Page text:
Unfortunately because the ruling elites do not consider the continent their home, they deplete financial resources and stash it in Europe and North America. The Africa Union notes nearly $150 billion needed to invest in research and development, technology and science is annually siphoned off by the elites in Africa effectively denying the continent the vital financial resources needed to build its infrastructures maintain its institutions and develop its people.
This explains the terrible nature of social indicators such as literacy, access to healthcare, food, water and electricity and life expectancy. It explains why majority of African countries are always found at the bottom of the UN Human Development Index.
The tragedy with Africa is that its leaders do not think about or care for its welfare. A case in point is Nigeria. The average Nigerian migrant always think about their motherland. They send billions of dollars home every year that help pay for school fees, repair houses and perform other vital services. But when one looks closely at the country it does not seem to be making positive progress in any area. The progress it has made so far is towards destruction: terrorism, militancy and piracy.
Since 1956 over $400 billion dollars has been realized from the sale of oil and gas in the country and the Federal Government of Nigeria has been receiving the money on behalf of the people but the money is not known to have been used to perform any task to benefit the country and its people. Coupled with remittances from its citizens Nigeria is a country that could boast of one of the highest standard of living globally but today it is riddled with chronic poverty and endemic instability.
While Nigerians living abroad work hard to send $10 billion home to contribute to her development, its leadership: the politicians, oil executives, army generals, police officers, judges and civil servants who claim to be managing the country on behalf of the people have succeeded in turning her into a failed state, unable to provide electricity to its people let alone provide security for its inhabitants.
James Ibori, former governor of Delta State in Nigeria, who was put on trial on Tuesday (28 February 2012) in Britain for money laundering, is a typical of the long list of African politicians who have made Europe and North America their home while bleeding their own countries to death. The British Courts have established that (James Ibori, who was convicted in Britain in 1990s) was able to become governor of Delta State and used his position to fraudulently embezzle and launder $250 million in Britain. Even though his monthly salary was some few thousand dollars he managed to acquire properties costing several million of dollars. The $250 million was supposed to help promote human security in Nigeria: food, water, shelter, education, health, electricity but decided to take it to his home (Britain) leaving his people in a state of destitution.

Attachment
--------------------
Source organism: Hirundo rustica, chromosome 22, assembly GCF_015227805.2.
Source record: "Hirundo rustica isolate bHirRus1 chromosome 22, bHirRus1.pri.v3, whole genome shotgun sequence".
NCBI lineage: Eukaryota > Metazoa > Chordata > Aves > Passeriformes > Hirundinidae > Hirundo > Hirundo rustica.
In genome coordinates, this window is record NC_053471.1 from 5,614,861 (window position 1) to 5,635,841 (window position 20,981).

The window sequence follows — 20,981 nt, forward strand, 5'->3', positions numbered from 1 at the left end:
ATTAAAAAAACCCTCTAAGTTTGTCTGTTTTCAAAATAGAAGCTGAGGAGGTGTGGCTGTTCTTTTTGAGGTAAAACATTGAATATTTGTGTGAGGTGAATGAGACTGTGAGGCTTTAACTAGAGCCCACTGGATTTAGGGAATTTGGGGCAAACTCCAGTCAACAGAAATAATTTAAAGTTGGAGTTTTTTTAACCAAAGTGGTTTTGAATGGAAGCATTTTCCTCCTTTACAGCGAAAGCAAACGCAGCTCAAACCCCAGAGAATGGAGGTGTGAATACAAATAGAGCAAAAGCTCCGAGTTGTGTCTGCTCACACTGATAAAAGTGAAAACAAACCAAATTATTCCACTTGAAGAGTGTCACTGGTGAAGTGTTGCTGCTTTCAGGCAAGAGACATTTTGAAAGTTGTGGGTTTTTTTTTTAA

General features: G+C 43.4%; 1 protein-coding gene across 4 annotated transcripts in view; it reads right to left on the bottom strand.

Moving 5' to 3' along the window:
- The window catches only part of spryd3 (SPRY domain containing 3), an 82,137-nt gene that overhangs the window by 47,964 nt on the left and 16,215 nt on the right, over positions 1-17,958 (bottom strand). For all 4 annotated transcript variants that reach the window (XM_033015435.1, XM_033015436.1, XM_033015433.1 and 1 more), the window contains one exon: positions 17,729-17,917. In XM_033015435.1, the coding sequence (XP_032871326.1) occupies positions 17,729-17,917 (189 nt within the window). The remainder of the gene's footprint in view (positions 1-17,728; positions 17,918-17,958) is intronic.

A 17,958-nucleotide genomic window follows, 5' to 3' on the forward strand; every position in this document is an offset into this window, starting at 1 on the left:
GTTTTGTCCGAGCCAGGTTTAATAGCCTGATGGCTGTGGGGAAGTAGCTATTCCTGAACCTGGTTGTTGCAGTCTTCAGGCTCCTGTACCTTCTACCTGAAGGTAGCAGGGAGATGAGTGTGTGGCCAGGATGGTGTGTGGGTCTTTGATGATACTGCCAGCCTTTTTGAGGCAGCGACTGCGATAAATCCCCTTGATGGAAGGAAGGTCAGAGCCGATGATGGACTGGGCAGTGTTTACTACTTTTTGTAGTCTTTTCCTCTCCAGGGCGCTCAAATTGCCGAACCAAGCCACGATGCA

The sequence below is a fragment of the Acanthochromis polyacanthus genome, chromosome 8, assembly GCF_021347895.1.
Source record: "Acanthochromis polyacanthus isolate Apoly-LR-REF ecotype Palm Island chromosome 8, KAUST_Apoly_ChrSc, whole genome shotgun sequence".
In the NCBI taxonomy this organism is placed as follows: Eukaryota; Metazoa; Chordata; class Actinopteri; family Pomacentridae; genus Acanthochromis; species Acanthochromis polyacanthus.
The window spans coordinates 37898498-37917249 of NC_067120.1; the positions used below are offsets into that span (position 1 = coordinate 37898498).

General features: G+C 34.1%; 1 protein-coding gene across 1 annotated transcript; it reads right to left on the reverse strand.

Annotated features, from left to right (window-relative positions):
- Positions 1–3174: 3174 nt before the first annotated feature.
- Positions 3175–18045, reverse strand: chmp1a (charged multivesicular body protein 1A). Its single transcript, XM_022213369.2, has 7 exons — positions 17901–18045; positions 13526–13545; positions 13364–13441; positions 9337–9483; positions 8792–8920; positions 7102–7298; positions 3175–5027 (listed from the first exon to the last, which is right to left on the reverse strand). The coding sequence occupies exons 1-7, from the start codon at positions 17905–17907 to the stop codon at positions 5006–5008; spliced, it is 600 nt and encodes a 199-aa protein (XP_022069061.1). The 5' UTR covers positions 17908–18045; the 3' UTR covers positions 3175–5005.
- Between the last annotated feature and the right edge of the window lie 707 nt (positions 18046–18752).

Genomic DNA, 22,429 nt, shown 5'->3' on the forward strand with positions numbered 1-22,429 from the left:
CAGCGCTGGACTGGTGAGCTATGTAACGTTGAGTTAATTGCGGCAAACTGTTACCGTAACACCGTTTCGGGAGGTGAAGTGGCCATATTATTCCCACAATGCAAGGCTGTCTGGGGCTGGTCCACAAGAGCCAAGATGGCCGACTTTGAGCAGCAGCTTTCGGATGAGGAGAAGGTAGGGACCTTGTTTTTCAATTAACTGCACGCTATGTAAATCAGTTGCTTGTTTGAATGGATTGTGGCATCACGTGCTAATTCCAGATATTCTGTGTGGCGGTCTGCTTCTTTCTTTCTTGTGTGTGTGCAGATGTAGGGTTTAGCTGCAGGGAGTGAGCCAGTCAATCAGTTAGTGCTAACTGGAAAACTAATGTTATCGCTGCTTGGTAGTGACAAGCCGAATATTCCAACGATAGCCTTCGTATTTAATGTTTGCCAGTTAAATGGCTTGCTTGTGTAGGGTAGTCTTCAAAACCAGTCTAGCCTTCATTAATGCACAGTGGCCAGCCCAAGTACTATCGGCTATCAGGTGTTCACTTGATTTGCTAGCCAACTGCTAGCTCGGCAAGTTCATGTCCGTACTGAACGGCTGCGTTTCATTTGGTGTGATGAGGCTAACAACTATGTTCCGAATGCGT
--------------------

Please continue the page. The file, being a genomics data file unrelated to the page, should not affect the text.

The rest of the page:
James Ibori represents the breed of African leaders who have made France, Britain, Canada, United States, Germany, and Switzerland their home and are constantly thinking of how to steal from their poor in order to live a lavish lifestyle in Europe and America with the connivance of Euro-American political and business elites.
But he is not the only politician who does not think about his country and its people. Indeed there are many African political and business leaders who have made Europe and America their first home looting in Africa and depositing their loot there. In 2011 French police confiscated state of the art sports-cars (costing several millions of dollars) from the French home of Teodorin Obiang the playboy son of Equatorial Guinea's President Obiang Nguema. The President himself has been accused by the U.S. Senate of money laundering in United States. The political leadership in Angola, Burkina Faso, Cameroon, Chad, Congo, and Gabon have all being accused by Sherpa and Global Witness of stealing oil revenue and used the proceeds to buy expensive mansions and other properties in France aided by French political, business and banking elites.
Nobody knows how countries like Nigeria, Chad, Kenya, Cameroon, Angola, DRC, Congo Ghana and Gabon can end the impunity of corruption but the decision by the British Court to jail James Ibori is a dream comes true for many who love Africa but hate the corruption, profligacy and extravagance of its leaders.
By Lord Aikins Adusei